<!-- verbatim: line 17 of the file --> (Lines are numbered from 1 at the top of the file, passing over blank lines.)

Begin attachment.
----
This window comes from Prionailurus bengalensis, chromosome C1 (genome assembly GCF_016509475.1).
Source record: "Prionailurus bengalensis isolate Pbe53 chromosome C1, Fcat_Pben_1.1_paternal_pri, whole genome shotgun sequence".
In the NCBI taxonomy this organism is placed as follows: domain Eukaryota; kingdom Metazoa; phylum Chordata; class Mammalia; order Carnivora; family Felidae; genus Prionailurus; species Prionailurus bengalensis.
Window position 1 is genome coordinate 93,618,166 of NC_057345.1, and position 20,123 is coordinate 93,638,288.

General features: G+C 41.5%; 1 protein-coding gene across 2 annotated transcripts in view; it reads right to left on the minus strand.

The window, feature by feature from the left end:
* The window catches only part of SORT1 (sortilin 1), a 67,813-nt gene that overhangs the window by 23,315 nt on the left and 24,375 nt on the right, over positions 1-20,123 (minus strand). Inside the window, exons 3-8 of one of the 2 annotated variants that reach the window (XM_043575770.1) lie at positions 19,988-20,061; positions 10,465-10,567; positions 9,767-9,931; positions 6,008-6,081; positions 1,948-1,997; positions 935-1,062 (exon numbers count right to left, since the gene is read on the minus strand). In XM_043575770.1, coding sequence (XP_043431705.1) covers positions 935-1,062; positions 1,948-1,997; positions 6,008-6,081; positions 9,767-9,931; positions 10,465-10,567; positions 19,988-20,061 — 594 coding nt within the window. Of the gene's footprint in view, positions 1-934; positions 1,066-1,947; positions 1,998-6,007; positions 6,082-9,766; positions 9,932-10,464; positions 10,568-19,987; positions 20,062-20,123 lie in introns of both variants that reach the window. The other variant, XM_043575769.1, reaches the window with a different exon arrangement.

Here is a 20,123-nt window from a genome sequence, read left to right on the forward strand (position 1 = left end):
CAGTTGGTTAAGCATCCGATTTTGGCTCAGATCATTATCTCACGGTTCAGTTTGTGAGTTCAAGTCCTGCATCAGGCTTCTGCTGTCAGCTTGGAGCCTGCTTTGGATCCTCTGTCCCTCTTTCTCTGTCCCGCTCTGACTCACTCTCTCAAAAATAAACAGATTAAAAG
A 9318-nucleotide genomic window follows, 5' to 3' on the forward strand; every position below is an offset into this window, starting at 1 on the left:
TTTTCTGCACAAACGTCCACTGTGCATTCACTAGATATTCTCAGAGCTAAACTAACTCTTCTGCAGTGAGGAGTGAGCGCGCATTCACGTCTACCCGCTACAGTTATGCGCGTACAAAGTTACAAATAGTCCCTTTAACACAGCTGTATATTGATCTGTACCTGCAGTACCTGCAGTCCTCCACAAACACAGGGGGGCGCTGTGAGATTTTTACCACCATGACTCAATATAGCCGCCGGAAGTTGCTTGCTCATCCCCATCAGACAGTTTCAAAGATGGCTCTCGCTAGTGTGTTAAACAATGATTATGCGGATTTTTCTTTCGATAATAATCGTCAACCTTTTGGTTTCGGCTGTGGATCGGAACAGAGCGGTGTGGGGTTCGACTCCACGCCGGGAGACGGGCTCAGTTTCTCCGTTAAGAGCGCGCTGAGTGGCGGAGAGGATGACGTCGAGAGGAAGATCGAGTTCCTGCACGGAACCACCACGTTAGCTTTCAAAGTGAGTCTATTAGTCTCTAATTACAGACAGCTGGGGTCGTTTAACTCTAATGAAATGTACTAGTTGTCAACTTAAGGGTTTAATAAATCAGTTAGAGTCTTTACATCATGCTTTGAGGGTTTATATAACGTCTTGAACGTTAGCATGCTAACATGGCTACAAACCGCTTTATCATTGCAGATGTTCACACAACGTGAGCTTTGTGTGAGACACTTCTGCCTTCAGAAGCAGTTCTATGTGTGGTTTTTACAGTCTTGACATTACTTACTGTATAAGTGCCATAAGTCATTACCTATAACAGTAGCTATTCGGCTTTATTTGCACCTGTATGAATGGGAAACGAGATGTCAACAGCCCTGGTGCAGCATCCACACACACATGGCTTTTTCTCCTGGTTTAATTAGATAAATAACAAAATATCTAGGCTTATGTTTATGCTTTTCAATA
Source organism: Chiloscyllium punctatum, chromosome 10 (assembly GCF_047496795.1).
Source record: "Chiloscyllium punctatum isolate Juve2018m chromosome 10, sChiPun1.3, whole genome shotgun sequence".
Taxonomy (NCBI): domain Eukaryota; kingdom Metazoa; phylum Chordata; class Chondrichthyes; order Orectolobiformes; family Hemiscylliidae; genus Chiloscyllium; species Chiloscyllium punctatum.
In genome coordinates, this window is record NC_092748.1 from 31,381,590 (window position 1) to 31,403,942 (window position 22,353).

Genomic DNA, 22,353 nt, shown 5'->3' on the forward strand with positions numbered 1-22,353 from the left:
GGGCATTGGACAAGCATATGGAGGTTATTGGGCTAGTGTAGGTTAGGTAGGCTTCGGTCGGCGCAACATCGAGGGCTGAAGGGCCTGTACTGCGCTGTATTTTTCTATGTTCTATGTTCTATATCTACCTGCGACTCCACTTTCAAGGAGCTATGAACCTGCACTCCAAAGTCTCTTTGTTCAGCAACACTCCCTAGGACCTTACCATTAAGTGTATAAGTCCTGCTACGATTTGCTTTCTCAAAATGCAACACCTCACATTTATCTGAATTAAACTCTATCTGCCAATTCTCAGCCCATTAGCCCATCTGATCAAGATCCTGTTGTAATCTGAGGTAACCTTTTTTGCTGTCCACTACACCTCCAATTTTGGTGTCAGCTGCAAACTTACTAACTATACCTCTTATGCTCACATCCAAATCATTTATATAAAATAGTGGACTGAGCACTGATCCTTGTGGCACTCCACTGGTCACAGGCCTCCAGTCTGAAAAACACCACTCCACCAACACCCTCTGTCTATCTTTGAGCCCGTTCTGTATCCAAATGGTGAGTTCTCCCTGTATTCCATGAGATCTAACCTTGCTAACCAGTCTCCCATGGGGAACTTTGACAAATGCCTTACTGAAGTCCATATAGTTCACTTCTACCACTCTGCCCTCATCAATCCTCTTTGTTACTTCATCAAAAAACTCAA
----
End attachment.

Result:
GGGCATTGGACAAGCATATGGAGGTTATTGGGCTAGTGTAGGTTAGGTAGGCTTCGGTCGGCGCAACATCGAGGGCTGAAGGGCCTGTACTGCGCTGTATTTTTCTATGTTCTATGTTCTATATCTACCTGCGACTCCACTTTCAAGGAGCTATGAACCTGCACTCCAAAGTCTCTTTGTTCAGCAACACTCCCTAGGACCTTACCATTAAGTGTATAAGTCCTGCTACGATTTGCTTTCTCAAAATGCAACACCTCACATTTATCTGAATTAAACTCTATCTGCCAATTCTCAGCCCATTAGCCCATCTGATCAAGATCCTGTTGTAATCTGAGGTAACCTTTTTTGCTGTCCACTACACCTCCAATTTTGGTGTCAGCTGCAAACTTACTAACTATACCTCTTATGCTCACATCCAAATCATTTATATAAAATAGTGGACTGAGCACTGATCCTTGTGGCACTCCACTGGTCACAGGCCTCCAGTCTGAAAAACACCACTCCACCAACACCCTCTGTCTATCTTTGAGCCCGTTCTGTATCCAAATGGTGAGTTCTCCCTGTATTCCATGAGATCTAACCTTGCTAACCAGTCTCCCATGGGGAACTTTGACAAATGCCTTACTGAAGTCCATATAGTTCACTTCTACCACTCTGCCCTCATCAATCCTCTTTGTTACTTCATCAAAAAACTCAA